Monday, December 5, 2011

Interesting facts about penguins

Emperor penguins are the largest species of penguins in the world, they can achieve height over 1 meter and weigh more than 35 kg.

Emperor penguins that live in Antarctica form tightly packed huddles and coordinate their movements to give all members of the huddle a chance to warm up in order to survive temperatures below -50 ° C and winds above 180 km/h during the Antarctic winter.

Penguins are amazing divers, and they also posses the ability to dive long after their muscles run out of oxygen. Once Antarctic Emperor penguin dives it may not emerge again for another 20 minutes because of its ability to switch to anaerobic metabolism in some tissues. Emperor Penguins are master divers and the scientists have measured a record dive reaching a depth of 565 m (1,870 ft). They also have excellent underwater vision.

Penguins cannot fly, their wings are in fact flippers but are therefore highly adapted to life in water. When penguin swims this in fact looks very similar to bird's flight in the air.

The scientists have found the evidences that some prehistoric species of penguins were as tall and as heavy as humans. However, these predecessors of today's penguins loved much warmer climate to live in. The New Zealand Giant Penguin weighed around 80 kg and was more than 1,80m tall. These gigantic penguin species vanished by the end of the Paleogene around 25 million years ago.

Scientists still do not fully agree on the exact number of penguin species in our planet because there are uncertainties whether certain penguin species should be considered to be a separate species. There are between 17-20 penguin species.

Penguin's color is their great camouflage that gives predators such as orcas great difficulty in catching them because it is not easy to distinguish a white penguin belly from the reflective water surface.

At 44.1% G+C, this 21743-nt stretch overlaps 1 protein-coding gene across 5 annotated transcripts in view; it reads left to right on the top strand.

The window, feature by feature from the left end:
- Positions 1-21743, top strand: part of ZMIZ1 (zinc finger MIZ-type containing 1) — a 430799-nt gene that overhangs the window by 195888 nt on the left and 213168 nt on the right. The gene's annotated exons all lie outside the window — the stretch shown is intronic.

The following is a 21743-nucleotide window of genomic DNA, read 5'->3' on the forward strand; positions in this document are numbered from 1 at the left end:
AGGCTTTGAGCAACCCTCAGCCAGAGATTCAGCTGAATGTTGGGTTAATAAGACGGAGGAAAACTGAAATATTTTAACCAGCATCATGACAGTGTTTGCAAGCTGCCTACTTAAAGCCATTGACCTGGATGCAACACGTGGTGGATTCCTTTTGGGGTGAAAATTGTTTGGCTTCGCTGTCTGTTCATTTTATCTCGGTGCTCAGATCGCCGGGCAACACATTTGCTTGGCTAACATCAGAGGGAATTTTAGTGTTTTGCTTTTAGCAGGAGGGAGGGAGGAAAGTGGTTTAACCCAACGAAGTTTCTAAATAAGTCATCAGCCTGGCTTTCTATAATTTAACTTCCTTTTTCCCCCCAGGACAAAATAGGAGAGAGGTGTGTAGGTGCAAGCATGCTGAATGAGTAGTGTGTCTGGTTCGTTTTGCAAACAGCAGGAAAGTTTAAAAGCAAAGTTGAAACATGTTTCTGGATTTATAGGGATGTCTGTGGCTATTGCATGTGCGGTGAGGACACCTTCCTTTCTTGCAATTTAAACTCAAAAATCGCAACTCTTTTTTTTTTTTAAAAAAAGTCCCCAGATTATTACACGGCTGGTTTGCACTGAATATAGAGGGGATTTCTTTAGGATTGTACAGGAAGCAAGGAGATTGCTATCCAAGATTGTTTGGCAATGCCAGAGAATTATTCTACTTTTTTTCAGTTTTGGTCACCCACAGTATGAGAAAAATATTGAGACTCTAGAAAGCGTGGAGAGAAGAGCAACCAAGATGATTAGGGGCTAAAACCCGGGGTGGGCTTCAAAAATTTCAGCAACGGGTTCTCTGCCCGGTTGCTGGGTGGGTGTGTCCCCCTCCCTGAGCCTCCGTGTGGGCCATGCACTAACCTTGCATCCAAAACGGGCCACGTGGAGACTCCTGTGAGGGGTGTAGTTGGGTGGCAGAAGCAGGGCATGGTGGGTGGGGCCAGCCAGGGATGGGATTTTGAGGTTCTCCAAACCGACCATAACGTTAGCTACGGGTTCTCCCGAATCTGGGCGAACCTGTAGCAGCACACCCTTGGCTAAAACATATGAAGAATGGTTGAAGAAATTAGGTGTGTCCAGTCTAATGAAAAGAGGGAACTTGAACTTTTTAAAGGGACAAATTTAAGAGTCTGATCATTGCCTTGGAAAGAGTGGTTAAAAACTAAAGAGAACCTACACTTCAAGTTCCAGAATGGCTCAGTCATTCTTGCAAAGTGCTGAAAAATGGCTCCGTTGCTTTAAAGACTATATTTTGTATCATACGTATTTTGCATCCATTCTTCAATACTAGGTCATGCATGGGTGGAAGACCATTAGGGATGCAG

Penguins can be often spotted tobogganing (sliding on their bellies on snow) because this gives them ability to move quickly without using too much energy.

Not all penguins have black plumage as from time to time penguins are born with brown plumage. These penguins are called Isabelline penguins.

The largest penguin populations can be found at Antarctica, Argentina, Australia, Chile, New Zealand, and South Africa.

During a breeding season penguins form monogamous relationships. The incubation duties are shared equally among male and female in all species except the Emperor penguin where male does it all.

Penguins are generally not afraid of the humans because they are accustomed to life in the environment without the land predators.

Penguins also belong to animal species that sometimes form homosexual male couples. The reports from the Zoo in Japan showed that some male penguin couples have build nests together and have used a stone as a substitute for an egg.